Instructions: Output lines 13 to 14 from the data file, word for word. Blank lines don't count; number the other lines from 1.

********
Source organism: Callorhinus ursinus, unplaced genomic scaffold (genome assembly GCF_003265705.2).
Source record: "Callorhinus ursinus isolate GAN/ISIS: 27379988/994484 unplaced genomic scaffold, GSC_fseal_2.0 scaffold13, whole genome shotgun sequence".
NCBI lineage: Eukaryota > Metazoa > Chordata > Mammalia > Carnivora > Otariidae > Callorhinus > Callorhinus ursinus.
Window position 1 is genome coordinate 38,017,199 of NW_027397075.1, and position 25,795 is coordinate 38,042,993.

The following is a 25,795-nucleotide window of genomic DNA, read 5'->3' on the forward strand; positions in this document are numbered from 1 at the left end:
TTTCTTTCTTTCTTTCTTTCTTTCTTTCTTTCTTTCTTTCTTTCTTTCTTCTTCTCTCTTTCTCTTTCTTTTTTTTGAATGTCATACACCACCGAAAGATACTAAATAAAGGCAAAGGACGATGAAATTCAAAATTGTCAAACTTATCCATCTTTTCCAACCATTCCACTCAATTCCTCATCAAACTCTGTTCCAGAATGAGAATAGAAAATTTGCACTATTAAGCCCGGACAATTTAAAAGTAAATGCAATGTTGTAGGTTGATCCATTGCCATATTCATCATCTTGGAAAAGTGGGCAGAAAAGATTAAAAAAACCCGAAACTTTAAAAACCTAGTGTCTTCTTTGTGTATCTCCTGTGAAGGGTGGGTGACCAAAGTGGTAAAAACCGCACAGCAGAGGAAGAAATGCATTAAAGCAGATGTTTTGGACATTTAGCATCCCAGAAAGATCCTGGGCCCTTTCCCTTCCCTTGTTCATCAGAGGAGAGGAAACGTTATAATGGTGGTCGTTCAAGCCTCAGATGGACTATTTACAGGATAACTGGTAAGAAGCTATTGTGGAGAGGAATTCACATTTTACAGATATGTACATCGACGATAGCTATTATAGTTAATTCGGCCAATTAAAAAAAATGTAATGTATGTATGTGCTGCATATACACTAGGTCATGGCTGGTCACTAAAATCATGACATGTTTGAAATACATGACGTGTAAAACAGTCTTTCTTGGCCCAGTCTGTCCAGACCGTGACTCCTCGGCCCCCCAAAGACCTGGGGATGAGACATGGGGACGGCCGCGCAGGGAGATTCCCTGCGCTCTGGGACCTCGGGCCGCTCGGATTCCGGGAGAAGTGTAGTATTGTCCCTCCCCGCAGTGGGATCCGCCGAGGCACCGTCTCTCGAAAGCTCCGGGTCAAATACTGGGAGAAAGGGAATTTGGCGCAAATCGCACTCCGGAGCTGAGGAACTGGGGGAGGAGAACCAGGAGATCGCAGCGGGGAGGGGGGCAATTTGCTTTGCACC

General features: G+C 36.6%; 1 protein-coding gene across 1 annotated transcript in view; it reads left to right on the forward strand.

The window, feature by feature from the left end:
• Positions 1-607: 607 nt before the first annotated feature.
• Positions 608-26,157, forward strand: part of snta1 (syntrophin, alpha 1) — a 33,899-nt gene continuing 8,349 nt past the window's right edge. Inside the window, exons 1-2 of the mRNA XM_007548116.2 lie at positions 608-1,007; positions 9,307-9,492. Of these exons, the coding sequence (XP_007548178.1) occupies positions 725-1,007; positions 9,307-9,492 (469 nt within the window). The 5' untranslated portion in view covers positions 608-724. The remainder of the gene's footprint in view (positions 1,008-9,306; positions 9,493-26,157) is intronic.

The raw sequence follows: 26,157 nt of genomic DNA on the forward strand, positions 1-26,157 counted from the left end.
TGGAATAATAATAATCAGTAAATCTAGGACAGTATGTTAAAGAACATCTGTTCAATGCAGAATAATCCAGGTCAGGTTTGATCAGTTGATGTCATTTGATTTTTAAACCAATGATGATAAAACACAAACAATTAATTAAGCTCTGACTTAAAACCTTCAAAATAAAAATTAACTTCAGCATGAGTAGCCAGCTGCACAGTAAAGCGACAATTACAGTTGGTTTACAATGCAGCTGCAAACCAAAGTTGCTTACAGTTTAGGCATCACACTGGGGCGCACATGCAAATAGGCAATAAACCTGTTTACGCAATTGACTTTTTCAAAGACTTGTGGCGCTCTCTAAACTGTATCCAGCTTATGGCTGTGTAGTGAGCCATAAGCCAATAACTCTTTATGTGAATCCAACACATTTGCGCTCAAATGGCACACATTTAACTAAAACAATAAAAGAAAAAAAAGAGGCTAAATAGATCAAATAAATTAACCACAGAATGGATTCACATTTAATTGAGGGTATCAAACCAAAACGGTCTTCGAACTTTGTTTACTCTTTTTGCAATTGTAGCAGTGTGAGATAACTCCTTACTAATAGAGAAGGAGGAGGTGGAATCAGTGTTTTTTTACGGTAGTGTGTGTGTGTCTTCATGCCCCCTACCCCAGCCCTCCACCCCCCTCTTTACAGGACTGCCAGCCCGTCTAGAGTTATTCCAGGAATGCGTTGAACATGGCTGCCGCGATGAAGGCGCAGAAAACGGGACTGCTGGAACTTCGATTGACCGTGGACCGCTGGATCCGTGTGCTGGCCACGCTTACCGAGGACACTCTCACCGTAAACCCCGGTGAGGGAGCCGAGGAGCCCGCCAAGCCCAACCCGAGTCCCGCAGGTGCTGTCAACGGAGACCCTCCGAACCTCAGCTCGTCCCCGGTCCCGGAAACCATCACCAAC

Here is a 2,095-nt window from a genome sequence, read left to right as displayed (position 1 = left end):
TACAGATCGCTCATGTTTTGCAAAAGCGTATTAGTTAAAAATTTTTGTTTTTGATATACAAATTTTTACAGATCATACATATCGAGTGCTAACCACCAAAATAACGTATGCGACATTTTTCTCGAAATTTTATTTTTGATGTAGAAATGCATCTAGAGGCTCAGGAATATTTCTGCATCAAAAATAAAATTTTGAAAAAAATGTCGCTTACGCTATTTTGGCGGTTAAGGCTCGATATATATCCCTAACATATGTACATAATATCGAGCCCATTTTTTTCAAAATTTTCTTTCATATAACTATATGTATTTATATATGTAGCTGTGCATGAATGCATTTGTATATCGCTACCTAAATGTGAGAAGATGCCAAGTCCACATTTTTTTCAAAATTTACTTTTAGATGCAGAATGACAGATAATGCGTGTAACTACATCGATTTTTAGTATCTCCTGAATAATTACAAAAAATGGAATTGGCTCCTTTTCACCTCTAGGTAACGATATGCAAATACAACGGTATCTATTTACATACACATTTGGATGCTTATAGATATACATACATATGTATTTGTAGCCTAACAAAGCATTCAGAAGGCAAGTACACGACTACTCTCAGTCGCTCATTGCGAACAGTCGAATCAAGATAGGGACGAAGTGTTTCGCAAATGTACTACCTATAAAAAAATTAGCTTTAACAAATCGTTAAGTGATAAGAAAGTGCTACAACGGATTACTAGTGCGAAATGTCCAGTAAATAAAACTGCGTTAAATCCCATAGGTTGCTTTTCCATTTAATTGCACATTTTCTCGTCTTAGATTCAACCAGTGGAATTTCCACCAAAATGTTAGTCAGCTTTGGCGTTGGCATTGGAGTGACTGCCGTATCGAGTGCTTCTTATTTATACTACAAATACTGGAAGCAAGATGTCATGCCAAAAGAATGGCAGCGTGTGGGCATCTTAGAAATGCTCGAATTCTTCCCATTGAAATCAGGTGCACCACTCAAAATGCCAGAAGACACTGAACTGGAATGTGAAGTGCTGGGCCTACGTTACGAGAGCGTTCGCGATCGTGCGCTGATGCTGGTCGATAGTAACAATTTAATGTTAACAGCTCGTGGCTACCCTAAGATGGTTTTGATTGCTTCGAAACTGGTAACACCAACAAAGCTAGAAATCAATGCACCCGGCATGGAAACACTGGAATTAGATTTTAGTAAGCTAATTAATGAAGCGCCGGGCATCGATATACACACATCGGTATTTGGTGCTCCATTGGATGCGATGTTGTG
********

Here is a 2,095-nt window from a genome sequence, read left to right as displayed (position 1 = left end):
TACAGATCGCTCATGTTTTGCAAAAGCGTATTAGTTAAAAATTTTTGTTTTTGATATACAAATTTTTACAGATCATACATATCGAGTGCTAACCACCAAAATAACGTATGCGACATTTTTCTCGAAATTTTATTTTTGATGTAGAAATGCATCTAGAGGCTCAGGAATATTTCTGCATCAAAAATAAAATTTTGAAAAAAATGTCGCTTACGCTATTTTGGCGGTTAAGGCTCGATATATATCCCTAACATATGTACATAATATCGAGCCCATTTTTTTCAAAATTTTCTTTCATATAACTATATGTATTTATATATGTAGCTGTGCATGAATGCATTTGTATATCGCTACCTAAATGTGAGAAGATGCCAAGTCCACATTTTTTTCAAAATTTACTTTTAGATGCAGAATGACAGATAATGCGTGTAACTACATCGATTTTTAGTATCTCCTGAATAATTACAAAAAATGGAATTGGCTCCTTTTCACCTCTAGGTAACGATATGCAAATACAACGGTATCTATTTACATACACATTTGGATGCTTATAGATATACATACATATGTATTTGTAGCCTAACAAAGCATTCAGAAGGCAAGTACACGACTACTCTCAGTCGCTCATTGCGAACAGTCGAATCAAGATAGGGACGAAGTGTTTCGCAAATGTACTACCTATAAAAAAATTAGCTTTAACAAATCGTTAAGTGATAAGAAAGTGCTACAACGGATTACTAGTGCGAAATGTCCAGTAAATAAAACTGCGTTAAATCCCATAGGTTGCTTTTCCATTTAATTGCACATTTTCTCGTCTTAGATTCAACCAGTGGAATTTCCACCAAAATGTTAGTCAGCTTTGGCGTTGGCATTGGAGTGACTGCCGTATCGAGTGCTTCTTATTTATACTACAAATACTGGAAGCAAGATGTCATGCCAAAAGAATGGCAGCGTGTGGGCATCTTAGAAATGCTCGAATTCTTCCCATTGAAATCAGGTGCACCACTCAAAATGCCAGAAGACACTGAACTGGAATGTGAAGTGCTGGGCCTACGTTACGAGAGCGTTCGCGATCGTGCGCTGATGCTGGTCGATAGTAACAATTTAATGTTAACAGCTCGTGGCTACCCTAAGATGGTTTTGATTGCTTCGAAACTGGTAACACCAACAAAGCTAGAAATCAATGCACCCGGCATGGAAACACTGGAATTAGATTTTAGTAAGCTAATTAATGAAGCGCCGGGCATCGATATACACACATCGGTATTTGGTGCTCCATTGGATGCGATGTTGTG